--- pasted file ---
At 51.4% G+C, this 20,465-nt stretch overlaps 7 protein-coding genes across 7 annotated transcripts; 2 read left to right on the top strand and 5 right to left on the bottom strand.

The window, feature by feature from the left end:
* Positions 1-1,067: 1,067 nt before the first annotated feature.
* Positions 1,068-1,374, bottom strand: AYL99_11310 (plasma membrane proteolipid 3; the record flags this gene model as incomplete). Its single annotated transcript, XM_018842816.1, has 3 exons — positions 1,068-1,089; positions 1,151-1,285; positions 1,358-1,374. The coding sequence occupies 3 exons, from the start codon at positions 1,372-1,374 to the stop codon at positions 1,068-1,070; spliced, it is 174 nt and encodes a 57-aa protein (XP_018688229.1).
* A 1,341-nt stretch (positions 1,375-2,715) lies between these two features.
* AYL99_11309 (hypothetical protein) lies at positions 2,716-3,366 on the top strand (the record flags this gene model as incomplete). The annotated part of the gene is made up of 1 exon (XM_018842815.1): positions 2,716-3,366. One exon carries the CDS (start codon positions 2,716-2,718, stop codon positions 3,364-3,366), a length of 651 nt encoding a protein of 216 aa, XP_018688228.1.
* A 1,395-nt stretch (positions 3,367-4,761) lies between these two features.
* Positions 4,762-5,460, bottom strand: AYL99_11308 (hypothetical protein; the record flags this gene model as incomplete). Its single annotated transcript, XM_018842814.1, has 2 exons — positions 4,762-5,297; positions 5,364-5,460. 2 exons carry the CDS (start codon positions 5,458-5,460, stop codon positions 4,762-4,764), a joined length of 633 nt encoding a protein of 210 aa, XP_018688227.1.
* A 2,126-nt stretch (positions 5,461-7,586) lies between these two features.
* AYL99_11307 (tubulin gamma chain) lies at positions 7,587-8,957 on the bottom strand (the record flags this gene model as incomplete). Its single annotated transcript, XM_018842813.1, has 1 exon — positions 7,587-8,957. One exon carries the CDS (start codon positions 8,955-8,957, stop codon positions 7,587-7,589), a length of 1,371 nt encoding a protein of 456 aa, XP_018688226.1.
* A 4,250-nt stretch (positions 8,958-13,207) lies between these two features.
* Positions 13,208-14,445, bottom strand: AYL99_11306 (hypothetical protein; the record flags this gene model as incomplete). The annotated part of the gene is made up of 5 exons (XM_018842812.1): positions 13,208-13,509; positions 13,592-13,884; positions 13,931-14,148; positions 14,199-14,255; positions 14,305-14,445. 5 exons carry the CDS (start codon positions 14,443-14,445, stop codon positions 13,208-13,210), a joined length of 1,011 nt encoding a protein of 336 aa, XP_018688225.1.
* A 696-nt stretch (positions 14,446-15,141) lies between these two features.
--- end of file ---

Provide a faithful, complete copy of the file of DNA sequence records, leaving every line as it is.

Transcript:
At 51.4% G+C, this 20,465-nt stretch overlaps 7 protein-coding genes across 7 annotated transcripts; 2 read left to right on the top strand and 5 right to left on the bottom strand.

The window, feature by feature from the left end:
* Positions 1-1,067: 1,067 nt before the first annotated feature.
* Positions 1,068-1,374, bottom strand: AYL99_11310 (plasma membrane proteolipid 3; the record flags this gene model as incomplete). Its single annotated transcript, XM_018842816.1, has 3 exons — positions 1,068-1,089; positions 1,151-1,285; positions 1,358-1,374. The coding sequence occupies 3 exons, from the start codon at positions 1,372-1,374 to the stop codon at positions 1,068-1,070; spliced, it is 174 nt and encodes a 57-aa protein (XP_018688229.1).
* A 1,341-nt stretch (positions 1,375-2,715) lies between these two features.
* AYL99_11309 (hypothetical protein) lies at positions 2,716-3,366 on the top strand (the record flags this gene model as incomplete). The annotated part of the gene is made up of 1 exon (XM_018842815.1): positions 2,716-3,366. One exon carries the CDS (start codon positions 2,716-2,718, stop codon positions 3,364-3,366), a length of 651 nt encoding a protein of 216 aa, XP_018688228.1.
* A 1,395-nt stretch (positions 3,367-4,761) lies between these two features.
* Positions 4,762-5,460, bottom strand: AYL99_11308 (hypothetical protein; the record flags this gene model as incomplete). Its single annotated transcript, XM_018842814.1, has 2 exons — positions 4,762-5,297; positions 5,364-5,460. 2 exons carry the CDS (start codon positions 5,458-5,460, stop codon positions 4,762-4,764), a joined length of 633 nt encoding a protein of 210 aa, XP_018688227.1.
* A 2,126-nt stretch (positions 5,461-7,586) lies between these two features.
* AYL99_11307 (tubulin gamma chain) lies at positions 7,587-8,957 on the bottom strand (the record flags this gene model as incomplete). Its single annotated transcript, XM_018842813.1, has 1 exon — positions 7,587-8,957. One exon carries the CDS (start codon positions 8,955-8,957, stop codon positions 7,587-7,589), a length of 1,371 nt encoding a protein of 456 aa, XP_018688226.1.
* A 4,250-nt stretch (positions 8,958-13,207) lies between these two features.
* Positions 13,208-14,445, bottom strand: AYL99_11306 (hypothetical protein; the record flags this gene model as incomplete). The annotated part of the gene is made up of 5 exons (XM_018842812.1): positions 13,208-13,509; positions 13,592-13,884; positions 13,931-14,148; positions 14,199-14,255; positions 14,305-14,445. 5 exons carry the CDS (start codon positions 14,443-14,445, stop codon positions 13,208-13,210), a joined length of 1,011 nt encoding a protein of 336 aa, XP_018688225.1.
* A 696-nt stretch (positions 14,446-15,141) lies between these two features.